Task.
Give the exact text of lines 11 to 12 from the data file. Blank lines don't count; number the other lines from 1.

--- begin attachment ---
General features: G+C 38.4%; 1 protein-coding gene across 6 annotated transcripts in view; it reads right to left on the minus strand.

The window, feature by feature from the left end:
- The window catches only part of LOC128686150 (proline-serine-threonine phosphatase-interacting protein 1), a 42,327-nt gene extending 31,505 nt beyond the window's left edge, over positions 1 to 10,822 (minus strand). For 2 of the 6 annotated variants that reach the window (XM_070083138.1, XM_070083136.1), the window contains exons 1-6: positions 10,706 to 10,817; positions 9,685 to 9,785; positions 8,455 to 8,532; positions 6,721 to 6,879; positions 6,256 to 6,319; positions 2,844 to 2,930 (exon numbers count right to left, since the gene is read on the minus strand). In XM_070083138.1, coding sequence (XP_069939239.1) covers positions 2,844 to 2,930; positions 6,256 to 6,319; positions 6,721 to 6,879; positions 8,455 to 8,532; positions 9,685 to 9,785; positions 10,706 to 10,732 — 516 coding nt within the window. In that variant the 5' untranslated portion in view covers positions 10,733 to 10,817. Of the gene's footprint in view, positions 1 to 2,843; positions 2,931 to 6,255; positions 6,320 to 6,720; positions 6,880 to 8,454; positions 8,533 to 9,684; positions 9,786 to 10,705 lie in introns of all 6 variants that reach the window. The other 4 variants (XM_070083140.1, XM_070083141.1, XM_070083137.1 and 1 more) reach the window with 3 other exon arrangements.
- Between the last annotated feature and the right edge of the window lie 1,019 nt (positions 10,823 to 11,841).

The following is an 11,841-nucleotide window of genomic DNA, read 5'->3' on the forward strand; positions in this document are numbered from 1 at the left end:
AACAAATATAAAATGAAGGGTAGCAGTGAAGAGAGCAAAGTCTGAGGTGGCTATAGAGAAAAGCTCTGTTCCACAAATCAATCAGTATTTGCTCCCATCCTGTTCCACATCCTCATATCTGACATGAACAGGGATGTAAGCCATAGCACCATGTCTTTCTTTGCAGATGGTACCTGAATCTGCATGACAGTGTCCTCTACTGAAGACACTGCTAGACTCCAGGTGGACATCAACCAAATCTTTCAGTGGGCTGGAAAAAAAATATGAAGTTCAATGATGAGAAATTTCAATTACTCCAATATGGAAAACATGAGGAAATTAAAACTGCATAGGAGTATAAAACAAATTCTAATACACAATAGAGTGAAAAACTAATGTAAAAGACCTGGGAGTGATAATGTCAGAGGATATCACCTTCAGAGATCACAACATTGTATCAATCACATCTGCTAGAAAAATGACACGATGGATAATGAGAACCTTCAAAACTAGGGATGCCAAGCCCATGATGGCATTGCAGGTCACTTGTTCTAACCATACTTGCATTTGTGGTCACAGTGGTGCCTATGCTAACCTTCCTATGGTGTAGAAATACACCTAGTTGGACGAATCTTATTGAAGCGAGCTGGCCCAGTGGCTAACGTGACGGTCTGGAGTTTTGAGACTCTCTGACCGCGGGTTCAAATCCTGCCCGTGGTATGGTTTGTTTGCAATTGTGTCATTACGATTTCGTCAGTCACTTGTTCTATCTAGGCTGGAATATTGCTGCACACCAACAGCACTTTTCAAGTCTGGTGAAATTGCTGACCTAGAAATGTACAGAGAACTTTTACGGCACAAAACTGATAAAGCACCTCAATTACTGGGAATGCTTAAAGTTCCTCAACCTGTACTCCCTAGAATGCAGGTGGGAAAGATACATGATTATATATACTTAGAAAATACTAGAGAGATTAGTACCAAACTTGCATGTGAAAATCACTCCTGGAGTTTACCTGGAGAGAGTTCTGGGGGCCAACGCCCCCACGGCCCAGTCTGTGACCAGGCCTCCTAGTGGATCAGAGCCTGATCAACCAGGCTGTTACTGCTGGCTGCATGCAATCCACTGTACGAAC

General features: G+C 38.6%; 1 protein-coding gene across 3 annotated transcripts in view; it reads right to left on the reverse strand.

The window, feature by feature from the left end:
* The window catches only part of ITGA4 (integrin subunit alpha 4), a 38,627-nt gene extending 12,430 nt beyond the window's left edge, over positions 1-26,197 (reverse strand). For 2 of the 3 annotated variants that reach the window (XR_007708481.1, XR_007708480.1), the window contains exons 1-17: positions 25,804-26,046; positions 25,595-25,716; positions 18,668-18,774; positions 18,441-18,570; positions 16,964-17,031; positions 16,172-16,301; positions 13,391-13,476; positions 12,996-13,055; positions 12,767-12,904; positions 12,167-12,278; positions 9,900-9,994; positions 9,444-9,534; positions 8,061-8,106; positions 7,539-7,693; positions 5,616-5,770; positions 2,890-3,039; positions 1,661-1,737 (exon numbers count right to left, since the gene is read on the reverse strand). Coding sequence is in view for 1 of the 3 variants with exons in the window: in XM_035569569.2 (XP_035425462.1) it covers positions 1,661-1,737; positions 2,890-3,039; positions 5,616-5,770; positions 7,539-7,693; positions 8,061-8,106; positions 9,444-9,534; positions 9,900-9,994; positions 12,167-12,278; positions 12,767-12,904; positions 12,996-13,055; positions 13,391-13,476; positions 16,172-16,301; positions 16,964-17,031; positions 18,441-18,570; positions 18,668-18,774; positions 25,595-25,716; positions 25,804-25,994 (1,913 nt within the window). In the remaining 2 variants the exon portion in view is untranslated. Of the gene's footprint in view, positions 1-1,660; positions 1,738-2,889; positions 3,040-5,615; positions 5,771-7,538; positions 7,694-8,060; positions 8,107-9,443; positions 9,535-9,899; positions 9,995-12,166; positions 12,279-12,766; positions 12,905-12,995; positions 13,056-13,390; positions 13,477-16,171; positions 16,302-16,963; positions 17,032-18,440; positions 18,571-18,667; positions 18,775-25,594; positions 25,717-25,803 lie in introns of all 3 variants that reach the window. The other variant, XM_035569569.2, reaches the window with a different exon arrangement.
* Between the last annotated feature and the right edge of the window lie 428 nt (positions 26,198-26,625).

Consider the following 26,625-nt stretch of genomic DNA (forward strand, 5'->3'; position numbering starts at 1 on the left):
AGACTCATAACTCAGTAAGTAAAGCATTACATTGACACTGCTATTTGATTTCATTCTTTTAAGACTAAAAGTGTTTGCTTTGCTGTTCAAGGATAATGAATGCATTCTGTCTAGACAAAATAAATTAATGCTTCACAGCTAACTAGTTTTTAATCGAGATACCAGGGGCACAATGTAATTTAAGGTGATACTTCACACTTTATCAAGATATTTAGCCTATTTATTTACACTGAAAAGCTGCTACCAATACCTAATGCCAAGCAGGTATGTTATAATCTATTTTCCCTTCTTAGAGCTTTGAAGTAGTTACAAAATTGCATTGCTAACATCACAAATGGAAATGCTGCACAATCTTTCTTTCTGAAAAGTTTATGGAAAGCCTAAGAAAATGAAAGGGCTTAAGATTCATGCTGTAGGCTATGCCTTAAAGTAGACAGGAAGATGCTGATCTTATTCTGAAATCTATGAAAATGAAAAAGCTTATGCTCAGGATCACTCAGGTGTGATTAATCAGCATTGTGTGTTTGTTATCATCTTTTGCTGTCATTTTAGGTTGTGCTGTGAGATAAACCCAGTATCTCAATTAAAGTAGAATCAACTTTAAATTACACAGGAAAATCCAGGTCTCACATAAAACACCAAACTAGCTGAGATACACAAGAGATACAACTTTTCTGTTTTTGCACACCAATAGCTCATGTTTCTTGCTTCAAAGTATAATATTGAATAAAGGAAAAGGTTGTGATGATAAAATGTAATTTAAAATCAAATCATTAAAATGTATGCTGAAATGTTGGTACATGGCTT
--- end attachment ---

Consider the following 26,625-nt stretch of genomic DNA (forward strand, 5'->3'; position numbering starts at 1 on the left):
AGACTCATAACTCAGTAAGTAAAGCATTACATTGACACTGCTATTTGATTTCATTCTTTTAAGACTAAAAGTGTTTGCTTTGCTGTTCAAGGATAATGAATGCATTCTGTCTAGACAAAATAAATTAATGCTTCACAGCTAACTAGTTTTTAATCGAGATACCAGGGGCACAATGTAATTTAAGGTGATACTTCACACTTTATCAAGATATTTAGCCTATTTATTTACACTGAAAAGCTGCTACCAATACCTAATGCCAAGCAGGTATGTTATAATCTATTTTCCCTTCTTAGAGCTTTGAAGTAGTTACAAAATTGCATTGCTAACATCACAAATGGAAATGCTGCACAATCTTTCTTTCTGAAAAGTTTATGGAAAGCCTAAGAAAATGAAAGGGCTTAAGATTCATGCTGTAGGCTATGCCTTAAAGTAGACAGGAAGATGCTGATCTTATTCTGAAATCTATGAAAATGAAAAAGCTTATGCTCAGGATCACTCAGGTGTGATTAATCAGCATTGTGTGTTTGTTATCATCTTTTGCTGTCATTTTAGGTTGTGCTGTGAGATAAACCCAGTATCTCAATTAAAGTAGAATCAACTTTAAATTACACAGGAAAATCCAGGTCTCACATAAAACACCAAACTAGCTGAGATACACAAGAGATACAACTTTTCTGTTTTTGCACACCAATAGCTCATGTTTCTTGCTTCAAAGTATAATATTGAATAAAGGAAAAGGTTGTGATGATAAAATGTAATTTAAAATCAAATCATTAAAATGTATGCTGAAATGTTGGTACATGGCTT